Advanced Search
MyIDEAS: Login to save this paper or follow this series

FOOD STAMP BENEFITS AND CHILD POVERTY IN THE 1990s

Contents:

Author Info

  • Jolliffe, Dean
  • Tiehen, Laura
  • Gundersen, Craig
  • Winicki, Joshua

Abstract

In 2000, 8.8 million children received food stamps, making the Food Stamp Program a crucial component of the social safety net. Despite its importance, little research has examined the effect of food stamps on children's overall well-being. Using the Current Population Survey from 1989 to 2001, we consider the impact of food stamps on three measures of poverty - the headcount, the poverty gap, and the squared poverty gap. These measures portray the incidence, depth, and severity of poverty. We find that in comparison to the headcount measure, food stamp benefits lead to large reductions in the poverty gap and squared poverty gap measures. We then simulate the effects of several changes in the distribution of food stamps and find that a general across-the-board increase in benefits has little impact on poverty reduction. In contrast, targeted changes can greatly reduce the depth and severity of poverty - increasing benefits to the poor results in a greater reduction in the depth of poverty than expanding participation rates, at a similar cost, among poor households.

Download Info

If you experience problems downloading a file, check if you have the proper application to view it first. In case of further problems read the IDEAS help page. Note that these files are not on the IDEAS site. Please be patient as the files may be large.
File URL: http://purl.umn.edu/33833
Download Restriction: no

Bibliographic Info

Paper provided by United States Department of Agriculture, Economic Research Service in its series Food Assistance and Nutrition Research Reports with number 33833.

as in new window
Length:
Date of creation: 2003
Date of revision:
Handle: RePEc:ags:uersfa:33833

Contact details of provider:
Postal: 1400 Independence Ave.,SW, Mail Stop 1800, Washington, DC 20250-1800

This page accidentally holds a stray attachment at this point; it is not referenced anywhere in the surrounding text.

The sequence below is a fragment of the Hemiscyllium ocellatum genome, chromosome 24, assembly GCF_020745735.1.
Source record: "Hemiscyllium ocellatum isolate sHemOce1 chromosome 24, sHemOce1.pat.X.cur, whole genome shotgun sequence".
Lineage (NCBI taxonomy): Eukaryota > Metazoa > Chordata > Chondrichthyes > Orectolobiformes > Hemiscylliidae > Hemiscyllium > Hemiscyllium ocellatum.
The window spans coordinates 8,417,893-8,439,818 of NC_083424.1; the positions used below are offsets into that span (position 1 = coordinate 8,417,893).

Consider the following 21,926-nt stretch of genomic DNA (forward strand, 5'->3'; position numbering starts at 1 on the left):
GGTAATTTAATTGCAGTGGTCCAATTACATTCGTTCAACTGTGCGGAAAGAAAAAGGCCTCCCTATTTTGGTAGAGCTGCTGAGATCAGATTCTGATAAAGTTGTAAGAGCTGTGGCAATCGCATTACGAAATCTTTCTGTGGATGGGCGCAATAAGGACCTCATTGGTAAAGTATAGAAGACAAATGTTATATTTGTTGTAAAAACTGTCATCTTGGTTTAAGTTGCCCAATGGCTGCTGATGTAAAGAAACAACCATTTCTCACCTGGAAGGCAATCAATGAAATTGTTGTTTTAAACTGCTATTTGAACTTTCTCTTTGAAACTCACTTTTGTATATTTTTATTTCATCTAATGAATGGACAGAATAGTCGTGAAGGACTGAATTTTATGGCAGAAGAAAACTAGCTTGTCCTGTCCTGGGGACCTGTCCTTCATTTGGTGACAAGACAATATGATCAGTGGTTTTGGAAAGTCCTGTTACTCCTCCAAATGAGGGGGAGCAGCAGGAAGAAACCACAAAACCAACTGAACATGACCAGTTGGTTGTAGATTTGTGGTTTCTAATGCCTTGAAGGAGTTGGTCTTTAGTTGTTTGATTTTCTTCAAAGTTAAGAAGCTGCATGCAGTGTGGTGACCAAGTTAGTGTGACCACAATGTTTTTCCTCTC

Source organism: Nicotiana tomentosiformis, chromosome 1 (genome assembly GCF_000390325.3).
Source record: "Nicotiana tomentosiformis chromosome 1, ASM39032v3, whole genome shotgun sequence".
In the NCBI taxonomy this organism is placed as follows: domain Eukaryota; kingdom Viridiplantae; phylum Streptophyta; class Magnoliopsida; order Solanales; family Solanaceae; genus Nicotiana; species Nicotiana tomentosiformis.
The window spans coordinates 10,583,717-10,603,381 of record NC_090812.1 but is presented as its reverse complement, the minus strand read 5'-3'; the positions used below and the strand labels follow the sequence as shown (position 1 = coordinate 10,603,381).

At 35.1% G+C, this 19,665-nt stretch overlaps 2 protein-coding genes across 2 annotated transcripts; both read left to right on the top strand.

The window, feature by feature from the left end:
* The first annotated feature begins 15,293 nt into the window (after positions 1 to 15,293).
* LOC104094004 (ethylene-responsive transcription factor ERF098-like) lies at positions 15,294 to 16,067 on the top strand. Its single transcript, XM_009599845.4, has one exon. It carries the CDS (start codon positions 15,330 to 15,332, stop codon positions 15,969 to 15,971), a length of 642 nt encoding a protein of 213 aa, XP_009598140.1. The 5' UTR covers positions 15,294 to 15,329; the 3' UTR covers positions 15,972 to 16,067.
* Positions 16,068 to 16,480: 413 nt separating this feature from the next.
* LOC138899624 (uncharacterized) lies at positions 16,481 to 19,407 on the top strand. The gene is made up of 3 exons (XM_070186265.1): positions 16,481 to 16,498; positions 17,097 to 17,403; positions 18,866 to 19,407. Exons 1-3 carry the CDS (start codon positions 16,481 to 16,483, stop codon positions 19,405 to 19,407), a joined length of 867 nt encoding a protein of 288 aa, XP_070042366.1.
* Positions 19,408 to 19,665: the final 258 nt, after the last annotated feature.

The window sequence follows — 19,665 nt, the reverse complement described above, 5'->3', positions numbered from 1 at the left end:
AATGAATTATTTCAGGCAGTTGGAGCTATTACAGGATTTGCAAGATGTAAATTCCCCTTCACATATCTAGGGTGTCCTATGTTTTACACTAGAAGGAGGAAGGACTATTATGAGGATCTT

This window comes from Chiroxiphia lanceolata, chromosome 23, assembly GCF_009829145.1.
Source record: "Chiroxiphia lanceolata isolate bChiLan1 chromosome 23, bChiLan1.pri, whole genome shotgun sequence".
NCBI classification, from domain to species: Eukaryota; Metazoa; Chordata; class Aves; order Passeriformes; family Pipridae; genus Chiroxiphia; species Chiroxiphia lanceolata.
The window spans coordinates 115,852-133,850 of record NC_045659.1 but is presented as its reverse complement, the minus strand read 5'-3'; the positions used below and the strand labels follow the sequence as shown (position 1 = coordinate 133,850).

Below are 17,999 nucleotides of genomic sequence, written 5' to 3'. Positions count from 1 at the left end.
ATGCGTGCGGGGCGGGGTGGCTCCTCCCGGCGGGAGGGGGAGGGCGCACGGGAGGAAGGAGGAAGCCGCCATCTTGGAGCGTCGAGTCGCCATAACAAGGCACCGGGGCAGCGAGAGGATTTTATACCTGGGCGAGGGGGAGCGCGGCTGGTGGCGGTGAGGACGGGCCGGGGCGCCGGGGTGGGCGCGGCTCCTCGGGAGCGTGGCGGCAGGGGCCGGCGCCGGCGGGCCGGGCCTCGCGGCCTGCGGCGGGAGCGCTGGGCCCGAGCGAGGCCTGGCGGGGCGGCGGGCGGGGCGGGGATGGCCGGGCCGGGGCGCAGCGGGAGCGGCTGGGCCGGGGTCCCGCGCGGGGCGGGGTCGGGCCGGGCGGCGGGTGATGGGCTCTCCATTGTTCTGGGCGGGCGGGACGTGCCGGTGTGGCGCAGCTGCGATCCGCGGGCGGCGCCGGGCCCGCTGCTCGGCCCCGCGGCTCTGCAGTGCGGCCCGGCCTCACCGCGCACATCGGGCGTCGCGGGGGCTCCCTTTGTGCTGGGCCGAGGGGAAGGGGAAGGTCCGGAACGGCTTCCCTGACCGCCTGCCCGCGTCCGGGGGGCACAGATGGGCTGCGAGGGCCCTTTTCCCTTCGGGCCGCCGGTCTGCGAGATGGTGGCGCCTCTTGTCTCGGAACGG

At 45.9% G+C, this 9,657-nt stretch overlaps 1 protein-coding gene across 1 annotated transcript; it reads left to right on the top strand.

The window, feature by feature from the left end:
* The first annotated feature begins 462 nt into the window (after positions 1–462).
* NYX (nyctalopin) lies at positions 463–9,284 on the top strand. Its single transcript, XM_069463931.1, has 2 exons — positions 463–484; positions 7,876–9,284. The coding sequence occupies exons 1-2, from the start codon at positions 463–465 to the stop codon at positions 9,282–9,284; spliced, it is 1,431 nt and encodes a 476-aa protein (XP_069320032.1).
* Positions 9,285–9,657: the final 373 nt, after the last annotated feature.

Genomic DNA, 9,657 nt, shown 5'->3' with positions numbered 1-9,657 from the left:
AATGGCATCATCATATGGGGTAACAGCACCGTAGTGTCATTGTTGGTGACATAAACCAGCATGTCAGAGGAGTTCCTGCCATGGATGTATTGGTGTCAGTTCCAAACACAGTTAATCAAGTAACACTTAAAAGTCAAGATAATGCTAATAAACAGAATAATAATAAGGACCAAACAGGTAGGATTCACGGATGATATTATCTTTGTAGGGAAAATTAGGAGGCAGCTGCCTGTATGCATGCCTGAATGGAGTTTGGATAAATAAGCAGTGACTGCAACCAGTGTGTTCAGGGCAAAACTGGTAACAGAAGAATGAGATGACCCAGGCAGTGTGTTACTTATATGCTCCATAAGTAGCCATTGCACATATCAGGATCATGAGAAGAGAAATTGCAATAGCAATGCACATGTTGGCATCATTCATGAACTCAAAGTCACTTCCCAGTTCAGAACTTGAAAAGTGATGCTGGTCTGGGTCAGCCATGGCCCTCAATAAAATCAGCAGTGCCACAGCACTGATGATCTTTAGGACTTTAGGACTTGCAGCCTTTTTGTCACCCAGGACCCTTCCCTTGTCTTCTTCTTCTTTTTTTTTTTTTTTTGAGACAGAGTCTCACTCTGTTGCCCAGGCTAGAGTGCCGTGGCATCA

Phone: 202-694-5050
Fax: 202-694-5700
Email:
Web page: http://www.ers.usda.gov/
More information through EDIRC

Related research

Keywords: Food stamps; children; poverty; Current Population Survey; sample design; Food Security and Poverty;

References

References listed on IDEAS
Please report citation or reference errors to , or , if you are the registered author of the cited work, log in to your RePEc Author Service profile, click on "citations" and make appropriate adjustments.:
as in new window
  1. Brian Cushing & Buhong Zheng, 2000. "Re-evaluating differences in poverty among central city, suburban, and nonmetropolitan areas of the US," Applied Economics, Taylor & Francis Journals, vol. 32(5), pages 653-660.
  2. Breunig, Robert & Dasgupta, Indraneel & Gundersen, Craig & Pattanaik, Prasanta, 2001. "Explaining The Food Stamp Cash-Out Puzzle," Food Assistance and Nutrition Research Reports 33869, United States Department of Agriculture, Economic Research Service.
Full references (including those not matched with items on IDEAS)

Citations

Citations are extracted by the CitEc Project, subscribe to its RSS feed for this item.
as in new window

Cited by:
  1. Yu, ManSoo & Lombe, Margaret & Nebbitt, Von E., 2010. "Food stamp program participation, informal supports, household food security and child food security: A comparison of african american and caucasian households in poverty," Children and Youth Services Review, Elsevier, vol. 32(5), pages 767-773, May.

Lists

This item is not listed on Wikipedia, on a reading list or among the top items on IDEAS.

Statistics

Access and download statistics

Corrections

When requesting a correction, please mention this item's handle: RePEc:ags:uersfa:33833. See general information about how to correct material in RePEc.

For technical questions regarding this item, or to correct its authors, title, abstract, bibliographic or download information, contact: (AgEcon Search).

If you have authored this item and are not yet registered with RePEc, we encourage you to do it here. This allows to link your profile to this item. It also allows you to accept potential citations to this item that we are uncertain about.

If references are entirely missing, you can add them using this form.

If the full references list an item that is present in RePEc, but the system did not link to it, you can help with this form.

If you know of missing items citing this one, you can help us creating those links by adding the relevant references in the same way as above, for each refering item. If you are a registered author of this item, you may also want to check the "citations" tab in your profile, as there may be some citations waiting for confirmation.

Please note that corrections may take a couple of weeks to filter through the various RePEc services.